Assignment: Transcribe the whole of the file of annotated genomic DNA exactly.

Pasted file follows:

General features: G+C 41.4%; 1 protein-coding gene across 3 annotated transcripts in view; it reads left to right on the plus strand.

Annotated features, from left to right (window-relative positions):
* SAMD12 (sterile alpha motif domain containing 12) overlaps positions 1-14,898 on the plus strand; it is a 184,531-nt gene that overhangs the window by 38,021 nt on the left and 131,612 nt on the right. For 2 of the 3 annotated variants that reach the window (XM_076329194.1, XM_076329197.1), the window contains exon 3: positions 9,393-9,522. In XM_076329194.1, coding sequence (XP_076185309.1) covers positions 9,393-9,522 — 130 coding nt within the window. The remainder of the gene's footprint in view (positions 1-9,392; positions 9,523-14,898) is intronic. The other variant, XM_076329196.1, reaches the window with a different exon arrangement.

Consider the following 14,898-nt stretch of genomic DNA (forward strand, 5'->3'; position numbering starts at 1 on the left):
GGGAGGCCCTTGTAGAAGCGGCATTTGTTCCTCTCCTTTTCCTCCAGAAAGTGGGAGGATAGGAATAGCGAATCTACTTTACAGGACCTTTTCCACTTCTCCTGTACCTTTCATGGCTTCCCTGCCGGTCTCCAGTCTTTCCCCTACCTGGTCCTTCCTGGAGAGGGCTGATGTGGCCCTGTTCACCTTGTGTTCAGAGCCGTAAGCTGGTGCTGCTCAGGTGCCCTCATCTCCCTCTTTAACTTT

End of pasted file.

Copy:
General features: G+C 41.4%; 1 protein-coding gene across 3 annotated transcripts in view; it reads left to right on the plus strand.

Annotated features, from left to right (window-relative positions):
* SAMD12 (sterile alpha motif domain containing 12) overlaps positions 1-14,898 on the plus strand; it is a 184,531-nt gene that overhangs the window by 38,021 nt on the left and 131,612 nt on the right. For 2 of the 3 annotated variants that reach the window (XM_076329194.1, XM_076329197.1), the window contains exon 3: positions 9,393-9,522. In XM_076329194.1, coding sequence (XP_076185309.1) covers positions 9,393-9,522 — 130 coding nt within the window. The remainder of the gene's footprint in view (positions 1-9,392; positions 9,523-14,898) is intronic. The other variant, XM_076329196.1, reaches the window with a different exon arrangement.

Consider the following 14,898-nt stretch of genomic DNA (forward strand, 5'->3'; position numbering starts at 1 on the left):
GGGAGGCCCTTGTAGAAGCGGCATTTGTTCCTCTCCTTTTCCTCCAGAAAGTGGGAGGATAGGAATAGCGAATCTACTTTACAGGACCTTTTCCACTTCTCCTGTACCTTTCATGGCTTCCCTGCCGGTCTCCAGTCTTTCCCCTACCTGGTCCTTCCTGGAGAGGGCTGATGTGGCCCTGTTCACCTTGTGTTCAGAGCCGTAAGCTGGTGCTGCTCAGGTGCCCTCATCTCCCTCTTTAACTTT